Garda division merger raises concerns

Garda division merger raises concerns
Darren Keegan


Darren Keegan


THE DECISION to merge 18 Garda Divisions across Ireland into nine large new policing areas will see Tipperary and Clare be amalgamated – a move that has prompted TDs and local representatives to express concerns rural areas will become neglected and more under resourced.

Local Joint Policing Committee (JPC) leaders across the country have greeted the new Garda Commissioner, Drew Harris’ plans to create nine new “super Divisions” with trepidation, particularly in Tipperary where the number of Chief Superintendents active in the new Division will drop from seven to four.

“It’s a complete disaster,” was the assessment by Fianna Fail Councillor and outgoing Chairman of the Tipperary JPC, Roger Kennedy, who added that he worries Tipperary, a predominantly rural county with nine large towns, will be left “vulnerable.”

Cllr. Kennedy cited the sense of disconnect between north and south Tipperary as an anomaly that has been misunderstood by Commissioner Harris and his team, pointing out that north Tipperary towns like , Roscrea, Thurles and Nenagh are “closer to Monaghan” than the south of the county and feels that adding in another vast region will further dilute resources.

Commissioner Harris’ plans claim that nationally an extra 1,800 Gardai will be redeployed into performing operational duties, by freeing up 1,000 Gardai from administrative duties and through recruiting 800 new members of the force.

However, Tipperary Fianna Fail TD Jackie Cahill says he feels the plans for Tipperary are “very worrying” and that he has “grave concerns” if the merger with Tipperary and Clare Garda Divisions goes ahead. “I have concerns that the merging of our Garda Division will see resources stretched too far. Under the new Division boundary, we are looking at an area stretching from Carrick in Suir to Ennistymon and I am worried that services will be stretched too far to cope with the size of the Division,” Deputy Cahill said.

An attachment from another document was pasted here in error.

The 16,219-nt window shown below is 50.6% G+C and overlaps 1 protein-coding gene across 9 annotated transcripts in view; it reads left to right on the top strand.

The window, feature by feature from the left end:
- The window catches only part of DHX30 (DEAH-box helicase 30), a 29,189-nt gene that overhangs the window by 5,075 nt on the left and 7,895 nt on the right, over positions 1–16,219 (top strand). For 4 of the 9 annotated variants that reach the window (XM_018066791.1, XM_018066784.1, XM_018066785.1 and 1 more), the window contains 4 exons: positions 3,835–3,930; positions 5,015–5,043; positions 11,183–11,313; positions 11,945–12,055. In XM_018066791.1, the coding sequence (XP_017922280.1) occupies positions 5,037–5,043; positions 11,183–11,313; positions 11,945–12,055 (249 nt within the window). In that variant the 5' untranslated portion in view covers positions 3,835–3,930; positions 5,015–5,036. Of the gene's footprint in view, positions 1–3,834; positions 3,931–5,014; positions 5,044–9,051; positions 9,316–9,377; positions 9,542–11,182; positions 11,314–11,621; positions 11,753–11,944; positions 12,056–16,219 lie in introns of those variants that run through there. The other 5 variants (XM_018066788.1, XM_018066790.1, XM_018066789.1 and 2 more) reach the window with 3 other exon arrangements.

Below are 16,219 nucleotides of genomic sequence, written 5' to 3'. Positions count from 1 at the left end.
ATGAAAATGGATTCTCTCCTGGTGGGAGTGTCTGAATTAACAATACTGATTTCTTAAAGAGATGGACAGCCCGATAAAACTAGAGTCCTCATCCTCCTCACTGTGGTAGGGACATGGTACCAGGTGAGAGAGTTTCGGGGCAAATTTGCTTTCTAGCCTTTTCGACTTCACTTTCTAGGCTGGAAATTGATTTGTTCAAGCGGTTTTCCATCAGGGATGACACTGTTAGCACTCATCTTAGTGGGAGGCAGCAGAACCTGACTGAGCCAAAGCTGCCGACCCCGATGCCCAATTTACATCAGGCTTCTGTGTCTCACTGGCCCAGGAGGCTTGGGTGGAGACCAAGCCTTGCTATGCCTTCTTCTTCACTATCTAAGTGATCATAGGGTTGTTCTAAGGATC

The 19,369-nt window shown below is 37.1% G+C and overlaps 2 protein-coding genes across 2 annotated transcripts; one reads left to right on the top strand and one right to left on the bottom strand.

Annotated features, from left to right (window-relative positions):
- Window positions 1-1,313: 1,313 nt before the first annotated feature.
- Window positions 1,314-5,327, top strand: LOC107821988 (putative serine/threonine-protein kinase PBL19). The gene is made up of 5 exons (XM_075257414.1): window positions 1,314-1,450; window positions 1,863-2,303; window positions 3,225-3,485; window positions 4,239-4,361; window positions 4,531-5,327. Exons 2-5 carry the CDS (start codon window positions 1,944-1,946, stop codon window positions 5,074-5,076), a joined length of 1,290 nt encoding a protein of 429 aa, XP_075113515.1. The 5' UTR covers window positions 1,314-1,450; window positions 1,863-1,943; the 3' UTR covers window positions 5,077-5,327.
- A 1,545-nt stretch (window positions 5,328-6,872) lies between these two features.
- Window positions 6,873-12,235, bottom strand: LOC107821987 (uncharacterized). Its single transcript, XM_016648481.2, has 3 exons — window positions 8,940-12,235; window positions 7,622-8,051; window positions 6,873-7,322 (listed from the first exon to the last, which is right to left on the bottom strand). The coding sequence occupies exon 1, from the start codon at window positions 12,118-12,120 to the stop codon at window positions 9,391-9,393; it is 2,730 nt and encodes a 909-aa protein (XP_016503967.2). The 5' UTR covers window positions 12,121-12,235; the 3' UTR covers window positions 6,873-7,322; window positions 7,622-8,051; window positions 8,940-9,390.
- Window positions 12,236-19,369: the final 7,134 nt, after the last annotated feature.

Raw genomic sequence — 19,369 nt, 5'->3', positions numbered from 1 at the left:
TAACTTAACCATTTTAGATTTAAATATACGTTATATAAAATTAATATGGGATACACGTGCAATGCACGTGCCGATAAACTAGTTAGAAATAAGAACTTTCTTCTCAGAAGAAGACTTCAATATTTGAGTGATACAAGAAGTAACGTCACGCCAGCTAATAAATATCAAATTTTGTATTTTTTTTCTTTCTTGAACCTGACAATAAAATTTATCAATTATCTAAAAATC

He said county Tipperary has “its own unique policing requirements” and that a predominantly rural county requires a “robust and mobile police force.”

“I believe merging with Clare will only dilute services and this should not be permitted. I am also concerned about where the Divisional headquarters will be and how many Superintendents will be in place. At the moment there are five Superintendents in Tipperary and two in Clare. Under the new plan the number of Superintendents is to be cut from seven to four – where will these positions be lost?” he asked.

Deputy Cahill said he plans to call on the Minister for Justice to ensure that any savings made from the new Divisions should be reinvested into front-line Garda resources in this area, because he is concerned the plans are “another attempt by government to portray itself as proactive, when in fact, it is failing to deliver on key issues.”

“Uncertainty remains under the new plans. The Minister, and Garda Commissioner should provide further details and engage with communities,” Deputy Cahill said.

The plans to reshape the Gardaí’s organisational structure are facing a rural backlash and a number of TDs, Garda representative organisations and community bodies have raised concerns over the plans. It’s the most radical shake-up of the force since its foundation. Many rural TDs throughout Ireland are concerned that control of the new Garda divisions will be geographically remote from communities which have already borne the brunt of cutbacks in the past decade. Deputy Seán Fleming said the changes will lead to “a reduction in policing.”

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